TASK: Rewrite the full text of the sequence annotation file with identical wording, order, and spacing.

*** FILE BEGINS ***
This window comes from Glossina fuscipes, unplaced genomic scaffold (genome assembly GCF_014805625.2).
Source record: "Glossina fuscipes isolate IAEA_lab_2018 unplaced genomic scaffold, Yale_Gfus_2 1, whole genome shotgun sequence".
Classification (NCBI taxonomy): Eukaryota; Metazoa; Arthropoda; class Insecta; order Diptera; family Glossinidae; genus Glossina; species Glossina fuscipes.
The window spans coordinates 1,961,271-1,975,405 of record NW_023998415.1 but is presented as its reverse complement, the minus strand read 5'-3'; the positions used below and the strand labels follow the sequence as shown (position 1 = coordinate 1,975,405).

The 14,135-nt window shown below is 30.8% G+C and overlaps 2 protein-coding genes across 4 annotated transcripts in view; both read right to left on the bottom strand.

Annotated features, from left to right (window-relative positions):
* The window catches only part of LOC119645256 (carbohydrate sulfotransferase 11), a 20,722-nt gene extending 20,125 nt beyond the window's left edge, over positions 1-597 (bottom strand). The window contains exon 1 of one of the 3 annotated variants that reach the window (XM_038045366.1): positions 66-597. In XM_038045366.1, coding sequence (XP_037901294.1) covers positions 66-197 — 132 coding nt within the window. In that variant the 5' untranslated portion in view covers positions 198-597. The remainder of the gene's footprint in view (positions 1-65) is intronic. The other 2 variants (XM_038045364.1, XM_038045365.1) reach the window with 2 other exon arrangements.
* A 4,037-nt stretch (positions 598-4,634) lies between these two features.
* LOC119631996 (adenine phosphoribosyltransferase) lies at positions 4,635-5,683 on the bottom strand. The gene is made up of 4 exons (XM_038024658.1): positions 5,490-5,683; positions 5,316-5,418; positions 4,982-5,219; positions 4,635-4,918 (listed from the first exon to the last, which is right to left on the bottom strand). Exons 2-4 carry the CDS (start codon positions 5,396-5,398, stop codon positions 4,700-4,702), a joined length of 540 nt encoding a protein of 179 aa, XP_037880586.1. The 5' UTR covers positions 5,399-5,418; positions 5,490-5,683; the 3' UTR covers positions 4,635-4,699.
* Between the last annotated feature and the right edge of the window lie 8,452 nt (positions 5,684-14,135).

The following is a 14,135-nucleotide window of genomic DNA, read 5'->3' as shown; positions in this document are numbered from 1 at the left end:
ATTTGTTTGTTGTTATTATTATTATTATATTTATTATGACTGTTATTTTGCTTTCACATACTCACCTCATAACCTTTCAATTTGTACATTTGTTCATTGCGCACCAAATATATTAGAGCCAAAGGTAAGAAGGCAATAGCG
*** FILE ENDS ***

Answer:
This window comes from Glossina fuscipes, unplaced genomic scaffold (genome assembly GCF_014805625.2).
Source record: "Glossina fuscipes isolate IAEA_lab_2018 unplaced genomic scaffold, Yale_Gfus_2 1, whole genome shotgun sequence".
Classification (NCBI taxonomy): Eukaryota; Metazoa; Arthropoda; class Insecta; order Diptera; family Glossinidae; genus Glossina; species Glossina fuscipes.
The window spans coordinates 1,961,271-1,975,405 of record NW_023998415.1 but is presented as its reverse complement, the minus strand read 5'-3'; the positions used below and the strand labels follow the sequence as shown (position 1 = coordinate 1,975,405).

The 14,135-nt window shown below is 30.8% G+C and overlaps 2 protein-coding genes across 4 annotated transcripts in view; both read right to left on the bottom strand.

Annotated features, from left to right (window-relative positions):
* The window catches only part of LOC119645256 (carbohydrate sulfotransferase 11), a 20,722-nt gene extending 20,125 nt beyond the window's left edge, over positions 1-597 (bottom strand). The window contains exon 1 of one of the 3 annotated variants that reach the window (XM_038045366.1): positions 66-597. In XM_038045366.1, coding sequence (XP_037901294.1) covers positions 66-197 — 132 coding nt within the window. In that variant the 5' untranslated portion in view covers positions 198-597. The remainder of the gene's footprint in view (positions 1-65) is intronic. The other 2 variants (XM_038045364.1, XM_038045365.1) reach the window with 2 other exon arrangements.
* A 4,037-nt stretch (positions 598-4,634) lies between these two features.
* LOC119631996 (adenine phosphoribosyltransferase) lies at positions 4,635-5,683 on the bottom strand. The gene is made up of 4 exons (XM_038024658.1): positions 5,490-5,683; positions 5,316-5,418; positions 4,982-5,219; positions 4,635-4,918 (listed from the first exon to the last, which is right to left on the bottom strand). Exons 2-4 carry the CDS (start codon positions 5,396-5,398, stop codon positions 4,700-4,702), a joined length of 540 nt encoding a protein of 179 aa, XP_037880586.1. The 5' UTR covers positions 5,399-5,418; positions 5,490-5,683; the 3' UTR covers positions 4,635-4,699.
* Between the last annotated feature and the right edge of the window lie 8,452 nt (positions 5,684-14,135).

The following is a 14,135-nucleotide window of genomic DNA, read 5'->3' as shown; positions in this document are numbered from 1 at the left end:
ATTTGTTTGTTGTTATTATTATTATTATATTTATTATGACTGTTATTTTGCTTTCACATACTCACCTCATAACCTTTCAATTTGTACATTTGTTCATTGCGCACCAAATATATTAGAGCCAAAGGTAAGAAGGCAATAGCG